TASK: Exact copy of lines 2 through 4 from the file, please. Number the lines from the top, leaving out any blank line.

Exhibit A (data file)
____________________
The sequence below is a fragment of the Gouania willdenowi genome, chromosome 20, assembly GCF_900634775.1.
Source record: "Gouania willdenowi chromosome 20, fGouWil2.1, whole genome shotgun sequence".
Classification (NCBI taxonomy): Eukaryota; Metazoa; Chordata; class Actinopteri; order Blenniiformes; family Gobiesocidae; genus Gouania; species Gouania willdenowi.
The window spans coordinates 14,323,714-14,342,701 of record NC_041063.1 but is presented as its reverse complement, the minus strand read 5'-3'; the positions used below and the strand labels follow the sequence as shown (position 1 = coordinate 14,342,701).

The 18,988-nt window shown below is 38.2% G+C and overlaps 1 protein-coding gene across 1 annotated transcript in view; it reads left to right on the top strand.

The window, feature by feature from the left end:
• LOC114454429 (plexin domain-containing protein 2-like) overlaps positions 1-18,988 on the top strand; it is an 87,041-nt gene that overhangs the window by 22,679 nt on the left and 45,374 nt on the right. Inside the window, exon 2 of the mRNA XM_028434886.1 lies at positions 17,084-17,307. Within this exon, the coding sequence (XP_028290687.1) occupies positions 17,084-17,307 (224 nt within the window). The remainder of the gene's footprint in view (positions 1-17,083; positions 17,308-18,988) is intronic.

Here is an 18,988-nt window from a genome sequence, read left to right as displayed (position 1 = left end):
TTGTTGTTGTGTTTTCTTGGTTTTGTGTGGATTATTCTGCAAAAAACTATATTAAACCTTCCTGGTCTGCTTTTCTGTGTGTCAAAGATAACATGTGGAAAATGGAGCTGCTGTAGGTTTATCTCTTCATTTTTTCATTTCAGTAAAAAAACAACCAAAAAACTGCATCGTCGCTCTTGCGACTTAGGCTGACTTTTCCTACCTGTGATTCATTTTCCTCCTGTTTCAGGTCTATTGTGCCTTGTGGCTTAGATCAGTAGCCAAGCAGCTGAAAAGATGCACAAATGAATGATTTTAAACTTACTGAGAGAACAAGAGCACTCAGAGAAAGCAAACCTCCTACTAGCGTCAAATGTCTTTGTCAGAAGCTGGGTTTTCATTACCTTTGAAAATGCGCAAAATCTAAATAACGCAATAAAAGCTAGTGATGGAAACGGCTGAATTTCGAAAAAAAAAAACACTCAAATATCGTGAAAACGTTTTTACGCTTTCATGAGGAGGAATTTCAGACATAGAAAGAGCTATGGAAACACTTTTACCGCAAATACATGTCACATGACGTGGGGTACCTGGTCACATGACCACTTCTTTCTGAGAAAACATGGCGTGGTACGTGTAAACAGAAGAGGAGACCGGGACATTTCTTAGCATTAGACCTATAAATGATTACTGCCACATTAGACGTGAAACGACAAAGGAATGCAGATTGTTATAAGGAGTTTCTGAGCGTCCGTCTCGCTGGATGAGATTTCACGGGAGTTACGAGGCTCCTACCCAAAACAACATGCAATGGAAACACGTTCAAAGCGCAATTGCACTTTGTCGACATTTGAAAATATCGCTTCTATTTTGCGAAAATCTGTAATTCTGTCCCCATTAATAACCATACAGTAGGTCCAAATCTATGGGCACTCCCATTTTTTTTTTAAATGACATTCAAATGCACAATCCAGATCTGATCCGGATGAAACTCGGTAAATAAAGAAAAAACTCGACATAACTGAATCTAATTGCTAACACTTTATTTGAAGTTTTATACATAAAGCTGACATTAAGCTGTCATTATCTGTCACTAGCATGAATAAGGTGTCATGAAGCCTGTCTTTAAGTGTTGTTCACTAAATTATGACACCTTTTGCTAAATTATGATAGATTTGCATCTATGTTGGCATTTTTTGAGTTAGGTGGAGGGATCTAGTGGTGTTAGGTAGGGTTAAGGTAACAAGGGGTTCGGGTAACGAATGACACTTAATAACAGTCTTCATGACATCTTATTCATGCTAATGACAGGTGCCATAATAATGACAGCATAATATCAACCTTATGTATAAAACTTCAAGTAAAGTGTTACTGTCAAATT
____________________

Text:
Source record: "Gouania willdenowi chromosome 20, fGouWil2.1, whole genome shotgun sequence".
Classification (NCBI taxonomy): Eukaryota; Metazoa; Chordata; class Actinopteri; order Blenniiformes; family Gobiesocidae; genus Gouania; species Gouania willdenowi.
The window spans coordinates 14,323,714-14,342,701 of record NC_041063.1 but is presented as its reverse complement, the minus strand read 5'-3'; the positions used below and the strand labels follow the sequence as shown (position 1 = coordinate 14,342,701).